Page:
There’s no Breather for the New Govt.

ET 20/5/09

Whoever takes charge as the finance minister will have his plate full. Stalled by the left, the outgoing government has an array of pending legislations that must be passed soon.

The financial services sector, the worst-hit by the downturn, has high expectations from the new government. The United Progressive Alliance’s (UPA) near-decisive mandate has improved the prospects of reform.

The market remembers it was the government’s disinvestment in Maruti that sparked off one of the longest bull runs in Indian capital market’s history. In some public sector units (PSUs), particularly banks, disinvestment has improved efficiency and profits.

This time around, it’s widely perceived that the government will spur foreign fund inflows by increasing the foreign direct investment (FDI) limit in insurance to 49% from 26% and also sell shares in PSUs. Public sector savings have turned negative in recent months.

But beyond these big-bang measures, there is a string of policy proposals that has been hanging fire for a long time. Moving ahead with these proposals will clear the roadblocks in the financial sector and keep the growth engine chugging. Some of them are listed below:

Insurance reforms: The increase in FDI is only part of the story. There are a whole lot of legislative changes that the government has drafted. These includes changes to the LIC Act, which will allow the corporation to increase its paid-up capital to Rs 100 crore. There is another amendment that proposes to allow foreign reinsurance companies to set up branches in India. Other amendments are aimed at removing some guidelines from existing laws and giving the regulator more powers to decide on them.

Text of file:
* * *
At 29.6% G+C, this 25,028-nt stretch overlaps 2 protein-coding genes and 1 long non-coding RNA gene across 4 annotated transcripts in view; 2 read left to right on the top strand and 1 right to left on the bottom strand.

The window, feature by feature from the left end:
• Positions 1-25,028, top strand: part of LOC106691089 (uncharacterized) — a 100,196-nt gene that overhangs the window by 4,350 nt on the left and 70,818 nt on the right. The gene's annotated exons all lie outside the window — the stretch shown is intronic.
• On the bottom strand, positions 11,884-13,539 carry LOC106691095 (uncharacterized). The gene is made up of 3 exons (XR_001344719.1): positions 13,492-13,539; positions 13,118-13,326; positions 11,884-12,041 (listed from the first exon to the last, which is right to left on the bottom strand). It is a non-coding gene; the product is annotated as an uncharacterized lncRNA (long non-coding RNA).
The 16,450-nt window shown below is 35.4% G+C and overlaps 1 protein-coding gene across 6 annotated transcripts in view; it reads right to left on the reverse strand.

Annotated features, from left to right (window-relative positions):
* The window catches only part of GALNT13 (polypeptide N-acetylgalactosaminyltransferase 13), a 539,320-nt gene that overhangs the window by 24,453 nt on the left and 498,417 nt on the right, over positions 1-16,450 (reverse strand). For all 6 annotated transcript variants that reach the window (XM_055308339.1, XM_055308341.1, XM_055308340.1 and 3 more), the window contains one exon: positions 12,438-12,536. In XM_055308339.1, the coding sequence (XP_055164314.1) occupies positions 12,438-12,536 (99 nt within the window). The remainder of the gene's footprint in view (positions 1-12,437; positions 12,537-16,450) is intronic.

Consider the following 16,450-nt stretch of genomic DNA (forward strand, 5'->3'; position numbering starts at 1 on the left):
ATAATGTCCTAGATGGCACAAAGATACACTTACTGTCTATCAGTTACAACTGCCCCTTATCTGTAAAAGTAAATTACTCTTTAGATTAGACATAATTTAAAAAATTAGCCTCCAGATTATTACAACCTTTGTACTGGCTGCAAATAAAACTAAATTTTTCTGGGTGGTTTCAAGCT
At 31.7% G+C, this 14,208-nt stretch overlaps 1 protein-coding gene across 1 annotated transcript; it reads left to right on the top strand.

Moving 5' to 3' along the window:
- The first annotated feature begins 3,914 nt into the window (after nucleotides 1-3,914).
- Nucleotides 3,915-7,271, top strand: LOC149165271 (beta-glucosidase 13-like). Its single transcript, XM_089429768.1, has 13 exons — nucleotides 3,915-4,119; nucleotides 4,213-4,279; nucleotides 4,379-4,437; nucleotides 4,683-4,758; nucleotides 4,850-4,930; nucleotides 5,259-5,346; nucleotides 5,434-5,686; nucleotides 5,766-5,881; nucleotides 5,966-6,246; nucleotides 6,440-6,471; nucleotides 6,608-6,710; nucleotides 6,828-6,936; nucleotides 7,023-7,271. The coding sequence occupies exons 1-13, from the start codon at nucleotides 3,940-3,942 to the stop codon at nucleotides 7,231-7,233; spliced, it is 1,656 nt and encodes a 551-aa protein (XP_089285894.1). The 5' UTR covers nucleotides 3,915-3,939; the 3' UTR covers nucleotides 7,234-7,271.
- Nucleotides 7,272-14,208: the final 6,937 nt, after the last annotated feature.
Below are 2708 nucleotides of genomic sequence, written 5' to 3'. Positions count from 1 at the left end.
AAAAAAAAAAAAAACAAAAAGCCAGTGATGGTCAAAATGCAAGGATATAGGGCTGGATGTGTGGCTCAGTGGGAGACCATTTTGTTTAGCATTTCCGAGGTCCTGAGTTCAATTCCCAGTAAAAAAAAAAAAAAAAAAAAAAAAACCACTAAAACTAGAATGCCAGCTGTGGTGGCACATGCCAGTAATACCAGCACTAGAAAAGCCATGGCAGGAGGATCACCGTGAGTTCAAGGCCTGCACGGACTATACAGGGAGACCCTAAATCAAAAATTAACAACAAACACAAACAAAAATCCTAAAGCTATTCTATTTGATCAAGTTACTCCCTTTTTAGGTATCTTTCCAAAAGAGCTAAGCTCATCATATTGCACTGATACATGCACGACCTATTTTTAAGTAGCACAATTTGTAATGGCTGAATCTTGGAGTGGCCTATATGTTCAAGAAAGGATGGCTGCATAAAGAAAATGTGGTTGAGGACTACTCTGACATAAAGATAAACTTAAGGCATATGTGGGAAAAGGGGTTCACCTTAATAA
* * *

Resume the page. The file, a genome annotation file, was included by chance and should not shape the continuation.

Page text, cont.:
Consolidation of PSBs: P Chidambaram, the former finance minister, had proposed consolidation among public sector banks a few years ago. Unsure of political support, he had asked public sector banks to voluntarily come forward.

Indeed, RBI had even given the go-ahead for a possible merger of two Mumbai-based state-owned banks. Now, with most banks running out of room to raise capital from the market, things will soon come to a head. The committee on financial sector reforms has recommended the merger of smaller banks, having limited ability to raise capital, with stronger banks, having greater headroom to raise capital.

Amendments to Banking Regulation Act: There are several lacunae in the Banking Regulation Act. It places the onus of ensuring that maximum shareholding of single investor in a bank does not cross the stipulated 5% upon the bank (investors are not mandated to consult a bank prior to purchasing its shares). The amended law is expected to address such shortcomings. The amendments will also remove the 10% cap on voting rights of private banks.

Separate public debt office: This is another long-pending proposal. Former RBI deputy governor SS Tarapore had first suggested such an office because of the conflict of interest arising from RBI’s management of public debt as well as interest rates. The proposal was made again by the Vijay Kelkar committee on restructuring the finance ministry.